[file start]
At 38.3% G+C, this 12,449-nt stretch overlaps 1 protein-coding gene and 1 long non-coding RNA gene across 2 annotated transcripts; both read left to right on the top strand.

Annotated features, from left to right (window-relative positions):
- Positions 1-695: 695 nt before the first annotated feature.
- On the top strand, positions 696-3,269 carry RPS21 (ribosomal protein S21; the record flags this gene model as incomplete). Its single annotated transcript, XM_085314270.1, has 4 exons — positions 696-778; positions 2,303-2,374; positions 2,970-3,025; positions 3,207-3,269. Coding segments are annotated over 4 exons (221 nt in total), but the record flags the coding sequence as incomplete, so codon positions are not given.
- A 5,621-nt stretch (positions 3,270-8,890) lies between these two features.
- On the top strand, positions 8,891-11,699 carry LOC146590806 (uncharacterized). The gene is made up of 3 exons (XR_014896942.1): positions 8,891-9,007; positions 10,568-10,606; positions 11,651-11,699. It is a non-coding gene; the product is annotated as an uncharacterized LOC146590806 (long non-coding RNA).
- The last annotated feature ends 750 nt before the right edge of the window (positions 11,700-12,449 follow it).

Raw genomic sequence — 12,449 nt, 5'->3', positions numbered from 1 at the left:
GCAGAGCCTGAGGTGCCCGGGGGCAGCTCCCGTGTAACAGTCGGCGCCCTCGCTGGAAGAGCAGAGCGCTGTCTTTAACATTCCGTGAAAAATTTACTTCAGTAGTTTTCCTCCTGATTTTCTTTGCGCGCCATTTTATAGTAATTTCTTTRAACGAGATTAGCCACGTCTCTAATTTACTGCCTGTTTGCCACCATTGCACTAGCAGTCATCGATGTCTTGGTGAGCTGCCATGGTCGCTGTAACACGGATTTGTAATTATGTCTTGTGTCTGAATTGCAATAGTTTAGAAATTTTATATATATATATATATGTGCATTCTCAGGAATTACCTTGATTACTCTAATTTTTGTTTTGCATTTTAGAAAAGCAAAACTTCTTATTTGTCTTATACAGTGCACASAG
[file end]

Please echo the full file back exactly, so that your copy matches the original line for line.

At 38.3% G+C, this 12,449-nt stretch overlaps 1 protein-coding gene and 1 long non-coding RNA gene across 2 annotated transcripts; both read left to right on the top strand.

Annotated features, from left to right (window-relative positions):
- Positions 1-695: 695 nt before the first annotated feature.
- On the top strand, positions 696-3,269 carry RPS21 (ribosomal protein S21; the record flags this gene model as incomplete). Its single annotated transcript, XM_085314270.1, has 4 exons — positions 696-778; positions 2,303-2,374; positions 2,970-3,025; positions 3,207-3,269. Coding segments are annotated over 4 exons (221 nt in total), but the record flags the coding sequence as incomplete, so codon positions are not given.
- A 5,621-nt stretch (positions 3,270-8,890) lies between these two features.
- On the top strand, positions 8,891-11,699 carry LOC146590806 (uncharacterized). The gene is made up of 3 exons (XR_014896942.1): positions 8,891-9,007; positions 10,568-10,606; positions 11,651-11,699. It is a non-coding gene; the product is annotated as an uncharacterized LOC146590806 (long non-coding RNA).
- The last annotated feature ends 750 nt before the right edge of the window (positions 11,700-12,449 follow it).

Raw genomic sequence — 12,449 nt, 5'->3', positions numbered from 1 at the left:
GCAGAGCCTGAGGTGCCCGGGGGCAGCTCCCGTGTAACAGTCGGCGCCCTCGCTGGAAGAGCAGAGCGCTGTCTTTAACATTCCGTGAAAAATTTACTTCAGTAGTTTTCCTCCTGATTTTCTTTGCGCGCCATTTTATAGTAATTTCTTTRAACGAGATTAGCCACGTCTCTAATTTACTGCCTGTTTGCCACCATTGCACTAGCAGTCATCGATGTCTTGGTGAGCTGCCATGGTCGCTGTAACACGGATTTGTAATTATGTCTTGTGTCTGAATTGCAATAGTTTAGAAATTTTATATATATATATATATGTGCATTCTCAGGAATTACCTTGATTACTCTAATTTTTGTTTTGCATTTTAGAAAAGCAAAACTTCTTATTTGTCTTATACAGTGCACASAG